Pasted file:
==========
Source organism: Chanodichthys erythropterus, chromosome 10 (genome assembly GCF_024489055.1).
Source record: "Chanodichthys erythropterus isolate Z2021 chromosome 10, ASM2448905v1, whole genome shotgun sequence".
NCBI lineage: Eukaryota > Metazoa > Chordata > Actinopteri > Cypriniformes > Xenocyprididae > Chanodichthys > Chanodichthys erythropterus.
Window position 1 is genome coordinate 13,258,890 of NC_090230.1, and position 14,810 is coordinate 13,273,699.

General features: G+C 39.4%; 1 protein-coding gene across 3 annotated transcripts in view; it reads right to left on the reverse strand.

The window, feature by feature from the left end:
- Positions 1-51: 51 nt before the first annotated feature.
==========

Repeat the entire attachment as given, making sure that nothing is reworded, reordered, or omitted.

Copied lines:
Source organism: Chanodichthys erythropterus, chromosome 10 (genome assembly GCF_024489055.1).
Source record: "Chanodichthys erythropterus isolate Z2021 chromosome 10, ASM2448905v1, whole genome shotgun sequence".
NCBI lineage: Eukaryota > Metazoa > Chordata > Actinopteri > Cypriniformes > Xenocyprididae > Chanodichthys > Chanodichthys erythropterus.
Window position 1 is genome coordinate 13,258,890 of NC_090230.1, and position 14,810 is coordinate 13,273,699.

General features: G+C 39.4%; 1 protein-coding gene across 3 annotated transcripts in view; it reads right to left on the reverse strand.

The window, feature by feature from the left end:
- Positions 1-51: 51 nt before the first annotated feature.